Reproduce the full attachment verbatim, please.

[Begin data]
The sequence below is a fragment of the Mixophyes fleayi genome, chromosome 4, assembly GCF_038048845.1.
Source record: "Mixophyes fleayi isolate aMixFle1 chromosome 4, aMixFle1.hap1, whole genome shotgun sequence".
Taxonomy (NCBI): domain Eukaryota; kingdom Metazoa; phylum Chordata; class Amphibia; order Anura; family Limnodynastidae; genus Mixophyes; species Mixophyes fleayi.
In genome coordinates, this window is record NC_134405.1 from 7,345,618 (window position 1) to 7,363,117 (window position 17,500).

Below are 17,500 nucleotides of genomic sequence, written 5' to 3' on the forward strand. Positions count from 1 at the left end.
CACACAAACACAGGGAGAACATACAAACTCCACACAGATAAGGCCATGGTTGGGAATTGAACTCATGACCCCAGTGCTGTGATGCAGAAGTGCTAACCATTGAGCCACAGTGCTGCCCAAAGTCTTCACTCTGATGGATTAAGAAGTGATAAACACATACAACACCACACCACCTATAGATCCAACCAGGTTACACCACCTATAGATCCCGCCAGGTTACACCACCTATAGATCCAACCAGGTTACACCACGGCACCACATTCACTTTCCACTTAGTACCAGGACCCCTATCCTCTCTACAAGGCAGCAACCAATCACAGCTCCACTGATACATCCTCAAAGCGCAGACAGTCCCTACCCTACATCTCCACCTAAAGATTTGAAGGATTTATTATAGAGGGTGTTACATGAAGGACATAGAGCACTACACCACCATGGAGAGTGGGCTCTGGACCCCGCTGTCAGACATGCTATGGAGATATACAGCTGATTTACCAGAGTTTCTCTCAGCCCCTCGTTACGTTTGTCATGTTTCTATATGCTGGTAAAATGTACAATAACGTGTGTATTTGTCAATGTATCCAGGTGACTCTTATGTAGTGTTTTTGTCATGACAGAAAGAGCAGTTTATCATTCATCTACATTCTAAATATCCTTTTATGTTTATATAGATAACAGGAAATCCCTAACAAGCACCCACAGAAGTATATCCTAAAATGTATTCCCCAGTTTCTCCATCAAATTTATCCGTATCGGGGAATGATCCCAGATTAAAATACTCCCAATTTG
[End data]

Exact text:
The sequence below is a fragment of the Mixophyes fleayi genome, chromosome 4, assembly GCF_038048845.1.
Source record: "Mixophyes fleayi isolate aMixFle1 chromosome 4, aMixFle1.hap1, whole genome shotgun sequence".
Taxonomy (NCBI): domain Eukaryota; kingdom Metazoa; phylum Chordata; class Amphibia; order Anura; family Limnodynastidae; genus Mixophyes; species Mixophyes fleayi.
In genome coordinates, this window is record NC_134405.1 from 7,345,618 (window position 1) to 7,363,117 (window position 17,500).

Below are 17,500 nucleotides of genomic sequence, written 5' to 3' on the forward strand. Positions count from 1 at the left end.
CACACAAACACAGGGAGAACATACAAACTCCACACAGATAAGGCCATGGTTGGGAATTGAACTCATGACCCCAGTGCTGTGATGCAGAAGTGCTAACCATTGAGCCACAGTGCTGCCCAAAGTCTTCACTCTGATGGATTAAGAAGTGATAAACACATACAACACCACACCACCTATAGATCCAACCAGGTTACACCACCTATAGATCCCGCCAGGTTACACCACCTATAGATCCAACCAGGTTACACCACGGCACCACATTCACTTTCCACTTAGTACCAGGACCCCTATCCTCTCTACAAGGCAGCAACCAATCACAGCTCCACTGATACATCCTCAAAGCGCAGACAGTCCCTACCCTACATCTCCACCTAAAGATTTGAAGGATTTATTATAGAGGGTGTTACATGAAGGACATAGAGCACTACACCACCATGGAGAGTGGGCTCTGGACCCCGCTGTCAGACATGCTATGGAGATATACAGCTGATTTACCAGAGTTTCTCTCAGCCCCTCGTTACGTTTGTCATGTTTCTATATGCTGGTAAAATGTACAATAACGTGTGTATTTGTCAATGTATCCAGGTGACTCTTATGTAGTGTTTTTGTCATGACAGAAAGAGCAGTTTATCATTCATCTACATTCTAAATATCCTTTTATGTTTATATAGATAACAGGAAATCCCTAACAAGCACCCACAGAAGTATATCCTAAAATGTATTCCCCAGTTTCTCCATCAAATTTATCCGTATCGGGGAATGATCCCAGATTAAAATACTCCCAATTTG